The key points in the deal are:

• 1. A below-inflation pay offer.

• 2. The scrapping of Band one pay rates.

• 3. No compensation for 7 years of pay cuts.

• 4. An end to automatic pay progression and replacement with performance-related pay.

• 5. Cutting unsocial hours pay from sick pay, and reducing percentage rates for some bands.

• 6. A new provision to expand apprentices in the NHS.

1. The pay offer is 6.5% over 3 years. (3% in 2018-19, 1.7% in 2019-20 and 1.7% in 2020-2021). The Office of Budget Responsibility estimates that inflation will rise by 9.6% in that time. The GMB says this is a below-inflation pay offer. For the 52% of staff who are at the top of their band, that is IT on pay.

2. Scrapping of Band one. These workers will have their annual pay uplifted over three years, starting with an 11 to 13% rise this April 2018, taking pay from £15,404 to £17,460.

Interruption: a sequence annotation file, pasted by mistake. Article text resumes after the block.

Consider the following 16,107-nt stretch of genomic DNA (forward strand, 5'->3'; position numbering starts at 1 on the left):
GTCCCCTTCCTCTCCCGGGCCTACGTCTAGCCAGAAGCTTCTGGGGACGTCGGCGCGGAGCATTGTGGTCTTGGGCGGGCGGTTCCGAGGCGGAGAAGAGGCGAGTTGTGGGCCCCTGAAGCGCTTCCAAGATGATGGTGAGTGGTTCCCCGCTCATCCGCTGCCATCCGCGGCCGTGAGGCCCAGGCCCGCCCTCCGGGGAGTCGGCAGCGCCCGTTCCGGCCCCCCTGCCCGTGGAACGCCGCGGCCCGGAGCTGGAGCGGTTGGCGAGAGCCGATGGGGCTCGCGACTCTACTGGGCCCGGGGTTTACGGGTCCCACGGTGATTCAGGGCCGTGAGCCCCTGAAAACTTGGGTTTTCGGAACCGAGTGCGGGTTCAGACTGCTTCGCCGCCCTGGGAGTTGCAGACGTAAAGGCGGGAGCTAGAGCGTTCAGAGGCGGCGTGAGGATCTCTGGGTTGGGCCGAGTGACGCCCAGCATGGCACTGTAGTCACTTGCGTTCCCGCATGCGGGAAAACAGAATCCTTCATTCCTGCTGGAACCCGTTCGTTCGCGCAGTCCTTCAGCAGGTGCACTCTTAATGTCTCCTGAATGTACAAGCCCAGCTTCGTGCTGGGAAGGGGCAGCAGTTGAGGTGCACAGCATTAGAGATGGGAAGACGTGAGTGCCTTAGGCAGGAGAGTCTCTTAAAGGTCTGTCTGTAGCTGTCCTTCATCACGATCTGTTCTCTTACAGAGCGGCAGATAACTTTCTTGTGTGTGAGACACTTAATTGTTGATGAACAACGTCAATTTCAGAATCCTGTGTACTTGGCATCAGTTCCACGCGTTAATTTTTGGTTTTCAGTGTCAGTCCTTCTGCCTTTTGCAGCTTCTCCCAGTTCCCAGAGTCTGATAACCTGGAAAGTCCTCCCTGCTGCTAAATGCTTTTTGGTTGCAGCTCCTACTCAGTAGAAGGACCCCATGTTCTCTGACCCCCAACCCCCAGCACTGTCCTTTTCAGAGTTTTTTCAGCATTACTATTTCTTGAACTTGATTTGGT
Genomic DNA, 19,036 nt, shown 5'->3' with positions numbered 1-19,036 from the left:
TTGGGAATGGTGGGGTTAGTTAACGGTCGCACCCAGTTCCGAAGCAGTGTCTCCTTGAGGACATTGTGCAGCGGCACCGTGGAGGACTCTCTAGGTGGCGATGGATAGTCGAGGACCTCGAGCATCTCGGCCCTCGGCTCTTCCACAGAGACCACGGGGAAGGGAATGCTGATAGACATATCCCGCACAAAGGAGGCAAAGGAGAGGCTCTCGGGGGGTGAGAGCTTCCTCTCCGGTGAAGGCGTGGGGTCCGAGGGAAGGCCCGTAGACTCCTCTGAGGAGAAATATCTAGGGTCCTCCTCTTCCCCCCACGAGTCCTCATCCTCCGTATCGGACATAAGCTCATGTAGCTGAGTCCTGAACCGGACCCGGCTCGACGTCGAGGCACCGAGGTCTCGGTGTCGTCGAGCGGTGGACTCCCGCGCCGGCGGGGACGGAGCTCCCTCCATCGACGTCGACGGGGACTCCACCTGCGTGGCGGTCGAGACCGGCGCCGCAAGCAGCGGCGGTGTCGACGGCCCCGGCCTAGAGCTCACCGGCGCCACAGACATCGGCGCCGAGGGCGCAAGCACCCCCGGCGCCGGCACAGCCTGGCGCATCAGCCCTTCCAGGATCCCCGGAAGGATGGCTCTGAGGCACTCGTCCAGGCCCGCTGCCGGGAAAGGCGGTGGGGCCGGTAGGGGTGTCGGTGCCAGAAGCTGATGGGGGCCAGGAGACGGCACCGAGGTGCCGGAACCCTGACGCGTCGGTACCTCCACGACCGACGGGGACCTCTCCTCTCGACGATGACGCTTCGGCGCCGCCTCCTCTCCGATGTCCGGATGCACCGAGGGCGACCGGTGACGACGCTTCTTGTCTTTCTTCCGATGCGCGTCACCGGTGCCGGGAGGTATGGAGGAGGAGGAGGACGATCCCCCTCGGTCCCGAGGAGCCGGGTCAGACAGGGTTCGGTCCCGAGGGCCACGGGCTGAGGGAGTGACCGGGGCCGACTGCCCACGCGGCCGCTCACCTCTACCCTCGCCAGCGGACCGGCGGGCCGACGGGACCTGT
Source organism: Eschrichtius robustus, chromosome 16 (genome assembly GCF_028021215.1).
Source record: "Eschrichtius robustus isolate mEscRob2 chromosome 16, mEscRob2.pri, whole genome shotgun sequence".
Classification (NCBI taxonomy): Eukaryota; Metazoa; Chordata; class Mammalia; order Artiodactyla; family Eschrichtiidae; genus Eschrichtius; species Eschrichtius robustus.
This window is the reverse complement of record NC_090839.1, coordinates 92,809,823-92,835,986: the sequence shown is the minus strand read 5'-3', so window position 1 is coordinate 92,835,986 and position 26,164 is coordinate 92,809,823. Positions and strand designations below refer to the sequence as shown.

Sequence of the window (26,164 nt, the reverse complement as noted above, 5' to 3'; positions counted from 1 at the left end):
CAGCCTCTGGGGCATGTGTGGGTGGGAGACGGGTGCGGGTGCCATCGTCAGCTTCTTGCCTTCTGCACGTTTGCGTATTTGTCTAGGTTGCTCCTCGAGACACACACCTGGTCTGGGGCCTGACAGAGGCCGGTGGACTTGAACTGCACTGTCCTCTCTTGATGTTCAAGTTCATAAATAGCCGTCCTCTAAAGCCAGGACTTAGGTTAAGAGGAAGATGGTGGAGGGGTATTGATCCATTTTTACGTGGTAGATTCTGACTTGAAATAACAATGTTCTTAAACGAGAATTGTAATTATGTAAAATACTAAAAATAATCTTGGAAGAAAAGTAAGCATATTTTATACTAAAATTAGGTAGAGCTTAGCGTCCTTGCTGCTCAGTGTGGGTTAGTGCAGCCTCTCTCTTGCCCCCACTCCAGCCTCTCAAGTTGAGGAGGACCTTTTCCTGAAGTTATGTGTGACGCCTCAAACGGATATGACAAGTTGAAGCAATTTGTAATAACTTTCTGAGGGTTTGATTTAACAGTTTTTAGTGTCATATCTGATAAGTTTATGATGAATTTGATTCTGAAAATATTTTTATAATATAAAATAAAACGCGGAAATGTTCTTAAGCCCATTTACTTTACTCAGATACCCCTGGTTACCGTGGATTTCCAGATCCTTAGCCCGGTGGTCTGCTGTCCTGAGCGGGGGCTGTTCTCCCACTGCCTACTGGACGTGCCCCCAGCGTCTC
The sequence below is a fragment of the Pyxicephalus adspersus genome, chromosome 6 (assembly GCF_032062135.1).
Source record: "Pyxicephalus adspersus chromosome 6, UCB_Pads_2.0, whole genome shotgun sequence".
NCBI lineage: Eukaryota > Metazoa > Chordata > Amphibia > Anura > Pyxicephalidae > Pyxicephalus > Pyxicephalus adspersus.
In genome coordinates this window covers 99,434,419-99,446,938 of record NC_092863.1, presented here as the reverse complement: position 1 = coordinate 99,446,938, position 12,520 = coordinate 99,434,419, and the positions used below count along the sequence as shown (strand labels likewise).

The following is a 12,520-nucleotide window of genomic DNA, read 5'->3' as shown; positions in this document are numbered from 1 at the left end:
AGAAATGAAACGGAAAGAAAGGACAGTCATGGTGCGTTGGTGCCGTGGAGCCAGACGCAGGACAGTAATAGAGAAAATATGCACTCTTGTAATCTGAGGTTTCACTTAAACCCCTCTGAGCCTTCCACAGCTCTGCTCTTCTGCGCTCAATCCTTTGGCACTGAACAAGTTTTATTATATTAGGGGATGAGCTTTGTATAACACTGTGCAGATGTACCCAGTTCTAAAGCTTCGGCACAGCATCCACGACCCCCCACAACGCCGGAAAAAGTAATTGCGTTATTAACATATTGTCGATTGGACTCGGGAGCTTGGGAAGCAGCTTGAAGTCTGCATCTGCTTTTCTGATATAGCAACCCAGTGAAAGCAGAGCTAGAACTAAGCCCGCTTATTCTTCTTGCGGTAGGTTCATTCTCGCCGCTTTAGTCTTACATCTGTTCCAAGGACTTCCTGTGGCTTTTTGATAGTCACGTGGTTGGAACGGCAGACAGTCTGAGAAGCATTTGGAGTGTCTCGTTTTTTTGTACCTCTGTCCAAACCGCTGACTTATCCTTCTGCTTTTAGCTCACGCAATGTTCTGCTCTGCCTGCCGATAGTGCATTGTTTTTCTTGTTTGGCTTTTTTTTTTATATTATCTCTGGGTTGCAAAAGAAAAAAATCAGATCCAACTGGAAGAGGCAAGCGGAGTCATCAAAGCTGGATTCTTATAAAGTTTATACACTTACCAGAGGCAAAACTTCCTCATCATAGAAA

This brings their wage up to £8.93 per hour, 20p more than the Living Wage which must be adhered to by law this year.

3. The offer does nothing to address the 14% historic pay cuts of the last seven years, since George Osborne brought in the public sector pay cap of 0 to 1% in 2011. It is clear that to recommend a below-inflation pay offer is a sell-out by the trade union leaders. The lowest paid had to have a rise to bring them up to the ‘Living Wage’.

What is being sold?

Hunt said this is a ‘something for something’ pay offer. It would increase productivity and crack down on staff sickness. But how can productivity be increased, when with 42,000 nurse and midwife vacancies, every nurse and midwife is already working to the limit. Unless of course, more vacancies are left unfilled and less trained staff continue to replace trained staff. It is obvious why staff go sick from stress.